I’ve been avoiding eye contact with the scale in my bathroom, lest I feel obligated to start a conversation with it to assess the damage after the holiday feasting. But last week we watched the movie, “The Hundred-foot Journey”, and a quote in the movie changed my attitude to the pending conversation I’ll have with the scale.

“Food is memories.” Food is memoriesThat’s what Hassan, the chef, said on the movie, and the more I’ve thought about it, the more I know it is true.

New memories are created and old memories are recollected when we share a meal together. I don’t know how many times I’ve been taken back to a sweet memory when I’ve smelled the aroma and tasted the flavors of holiday foods. At the same time, I’ve treasured the new memories created centered around the same familiar flavors.

On Christmas day when I showed the kids how to season the cornbread dressing with sautéed onions, celery and sage, I was instantly connected to my Mom while making new memories with our kids at the same time. My heart warmed as I remembered the comforting smells of Christmas days past, Christmas music playing in the background with a mess of wrapping paper scattered across the living room floor. All was well.

The smell of fried bacon along with a large batch of yeast bread rising immediately connected me to Venezuela. I had flour up to my elbows as I kneaded the loaves of bread on Christmas Eve and remembered when Taque taught me how to layer the ingredients before rolling it up to bake. As I smelled the “pan de jamon” bake in my oven in Texas, I felt the laughs and joy when we shared the holiday bread with friends and family in Venezuela.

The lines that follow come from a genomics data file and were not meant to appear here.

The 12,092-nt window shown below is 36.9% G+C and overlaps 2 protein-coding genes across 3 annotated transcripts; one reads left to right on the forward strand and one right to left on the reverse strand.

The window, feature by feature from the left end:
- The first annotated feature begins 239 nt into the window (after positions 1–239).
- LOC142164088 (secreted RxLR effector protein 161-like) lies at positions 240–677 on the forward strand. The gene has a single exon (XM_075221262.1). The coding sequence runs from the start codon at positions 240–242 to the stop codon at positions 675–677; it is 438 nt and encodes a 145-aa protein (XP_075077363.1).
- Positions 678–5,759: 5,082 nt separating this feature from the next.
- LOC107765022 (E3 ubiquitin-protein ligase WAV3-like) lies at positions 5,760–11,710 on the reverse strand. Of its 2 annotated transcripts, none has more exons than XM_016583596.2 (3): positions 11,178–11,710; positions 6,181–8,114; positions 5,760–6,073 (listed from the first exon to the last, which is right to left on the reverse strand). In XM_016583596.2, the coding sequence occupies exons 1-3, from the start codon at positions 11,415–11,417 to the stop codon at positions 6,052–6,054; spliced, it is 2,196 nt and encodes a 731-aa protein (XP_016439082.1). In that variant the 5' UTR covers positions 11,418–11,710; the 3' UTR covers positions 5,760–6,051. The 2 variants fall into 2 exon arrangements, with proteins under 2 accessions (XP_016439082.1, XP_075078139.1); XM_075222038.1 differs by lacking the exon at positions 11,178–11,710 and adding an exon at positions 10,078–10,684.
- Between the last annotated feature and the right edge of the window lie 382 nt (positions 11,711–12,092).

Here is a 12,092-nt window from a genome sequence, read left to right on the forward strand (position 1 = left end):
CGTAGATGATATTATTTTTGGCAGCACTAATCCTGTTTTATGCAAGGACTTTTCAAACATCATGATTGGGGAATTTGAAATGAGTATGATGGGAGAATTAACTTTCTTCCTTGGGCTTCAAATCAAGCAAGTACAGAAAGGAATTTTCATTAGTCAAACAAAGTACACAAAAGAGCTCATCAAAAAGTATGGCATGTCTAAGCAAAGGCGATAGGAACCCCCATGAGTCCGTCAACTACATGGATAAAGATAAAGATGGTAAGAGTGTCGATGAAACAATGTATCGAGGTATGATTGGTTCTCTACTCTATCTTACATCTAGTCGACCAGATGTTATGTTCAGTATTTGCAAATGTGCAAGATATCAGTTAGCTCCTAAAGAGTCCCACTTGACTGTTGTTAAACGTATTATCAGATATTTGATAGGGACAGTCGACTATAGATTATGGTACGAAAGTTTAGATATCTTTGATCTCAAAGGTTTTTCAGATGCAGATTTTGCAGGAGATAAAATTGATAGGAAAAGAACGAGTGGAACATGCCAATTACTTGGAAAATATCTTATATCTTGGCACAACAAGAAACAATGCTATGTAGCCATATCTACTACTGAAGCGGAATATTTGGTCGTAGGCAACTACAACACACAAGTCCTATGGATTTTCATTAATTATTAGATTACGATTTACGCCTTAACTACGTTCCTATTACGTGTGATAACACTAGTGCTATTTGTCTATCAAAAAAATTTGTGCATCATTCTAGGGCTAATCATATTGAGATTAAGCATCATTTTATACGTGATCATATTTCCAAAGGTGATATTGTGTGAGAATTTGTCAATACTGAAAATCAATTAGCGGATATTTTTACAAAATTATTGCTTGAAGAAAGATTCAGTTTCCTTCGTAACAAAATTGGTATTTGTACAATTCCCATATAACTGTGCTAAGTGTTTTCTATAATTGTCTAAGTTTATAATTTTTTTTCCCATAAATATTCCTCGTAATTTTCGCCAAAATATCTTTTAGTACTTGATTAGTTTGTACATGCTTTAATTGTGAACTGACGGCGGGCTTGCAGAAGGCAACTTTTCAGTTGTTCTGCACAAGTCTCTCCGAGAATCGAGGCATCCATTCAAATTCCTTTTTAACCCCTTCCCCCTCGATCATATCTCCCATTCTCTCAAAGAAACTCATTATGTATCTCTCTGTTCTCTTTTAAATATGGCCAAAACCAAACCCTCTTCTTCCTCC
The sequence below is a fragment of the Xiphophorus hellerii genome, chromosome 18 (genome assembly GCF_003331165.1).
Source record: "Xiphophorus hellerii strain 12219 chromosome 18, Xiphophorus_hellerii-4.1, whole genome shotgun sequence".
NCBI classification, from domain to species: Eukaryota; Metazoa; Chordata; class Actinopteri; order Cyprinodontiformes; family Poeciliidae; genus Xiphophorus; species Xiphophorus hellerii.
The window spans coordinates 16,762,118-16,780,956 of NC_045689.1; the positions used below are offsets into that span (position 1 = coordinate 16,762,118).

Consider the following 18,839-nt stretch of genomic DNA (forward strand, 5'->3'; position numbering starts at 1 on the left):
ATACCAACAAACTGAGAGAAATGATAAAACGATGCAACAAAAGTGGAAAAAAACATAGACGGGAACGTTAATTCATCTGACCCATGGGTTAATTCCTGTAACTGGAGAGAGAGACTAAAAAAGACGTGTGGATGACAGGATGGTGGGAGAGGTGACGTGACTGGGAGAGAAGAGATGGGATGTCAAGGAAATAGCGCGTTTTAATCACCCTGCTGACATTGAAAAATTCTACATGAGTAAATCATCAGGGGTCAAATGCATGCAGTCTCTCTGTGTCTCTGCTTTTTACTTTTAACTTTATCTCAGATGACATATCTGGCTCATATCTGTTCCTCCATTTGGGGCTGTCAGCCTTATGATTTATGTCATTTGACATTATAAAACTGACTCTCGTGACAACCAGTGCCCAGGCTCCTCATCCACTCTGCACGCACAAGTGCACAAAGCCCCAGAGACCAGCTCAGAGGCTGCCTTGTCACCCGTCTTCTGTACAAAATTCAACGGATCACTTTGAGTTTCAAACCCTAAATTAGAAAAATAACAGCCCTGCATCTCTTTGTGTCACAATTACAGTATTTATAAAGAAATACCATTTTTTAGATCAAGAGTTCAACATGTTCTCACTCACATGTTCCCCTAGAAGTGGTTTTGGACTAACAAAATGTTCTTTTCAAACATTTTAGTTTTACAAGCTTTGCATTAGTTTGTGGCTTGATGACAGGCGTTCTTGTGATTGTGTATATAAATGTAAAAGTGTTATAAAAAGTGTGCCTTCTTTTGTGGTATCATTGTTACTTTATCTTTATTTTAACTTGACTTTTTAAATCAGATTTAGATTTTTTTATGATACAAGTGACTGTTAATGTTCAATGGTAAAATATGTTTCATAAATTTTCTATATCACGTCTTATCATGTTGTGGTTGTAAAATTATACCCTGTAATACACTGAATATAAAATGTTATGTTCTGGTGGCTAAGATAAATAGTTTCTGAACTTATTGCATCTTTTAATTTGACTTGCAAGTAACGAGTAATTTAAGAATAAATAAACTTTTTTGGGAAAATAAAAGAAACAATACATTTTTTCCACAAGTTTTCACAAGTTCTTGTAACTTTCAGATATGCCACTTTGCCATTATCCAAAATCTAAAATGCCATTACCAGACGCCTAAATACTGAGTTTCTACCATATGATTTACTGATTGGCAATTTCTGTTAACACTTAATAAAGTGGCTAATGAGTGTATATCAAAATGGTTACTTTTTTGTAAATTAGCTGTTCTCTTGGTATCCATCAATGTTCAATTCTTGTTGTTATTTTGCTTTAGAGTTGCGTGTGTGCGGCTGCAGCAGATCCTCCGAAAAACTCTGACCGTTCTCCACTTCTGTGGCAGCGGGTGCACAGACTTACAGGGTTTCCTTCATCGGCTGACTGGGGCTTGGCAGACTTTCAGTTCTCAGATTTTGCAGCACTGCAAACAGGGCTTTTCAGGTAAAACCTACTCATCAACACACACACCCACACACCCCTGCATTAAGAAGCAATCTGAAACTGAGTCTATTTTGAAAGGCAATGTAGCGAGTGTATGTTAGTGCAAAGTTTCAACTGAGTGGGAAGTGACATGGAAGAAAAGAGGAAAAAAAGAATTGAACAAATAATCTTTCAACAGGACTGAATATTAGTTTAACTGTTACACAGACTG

food is memories

My Mom preparing cornbread dressing.

And those gingerbread men that I just couldn’t resist. Each time I picked one up to enjoy with a coffee I remembered the four kids when they were young, circled around the kitchen table with mounds of icing, scattered knives, giggles, licked fingers, and those bikini clad gingerbread ladies who snuck in on the man party. The recent memories mingled with the distant memories when I was the little girl standing at the kitchen counter doing the same with my mom. Every indulged gingerbread cookie was worth the memory.

As if Hassan’s words on the movie coupled with my own experiences weren’t enough to convince me that there is something special about sharing food together, I checked out what science has to say about the matter here. You don’t want me to give you a technical explanation (I’m definitely not scientific), but research confirms that memories associated with smells are more vivid and emotional than visual or audio memories. No wonder the smell of bread baking in the oven connects me to deep feelings.

So those tasty delights shared with family and friends may etch some extra laps into my new year’s resolutions. But they also did a couple of other things…

  • They created new flavorful memories. 
  • And they connected me to old memories.

Instead of beginning this year with a load of guilt along with those extra holiday pounds, join me as I trade in the guilt for gratitude. Instead of having guilt for the tilt on the scale, let’s be grateful for the memories—new and old. I’m going to walk an extra block in the neighborhood with gratitude in my heart.

Whatever that glaring scale says to me this week (whenever I find the nerve to check in), I’ve got something to say back.

“Food is memories.”

What special flavor connects you to a memory?

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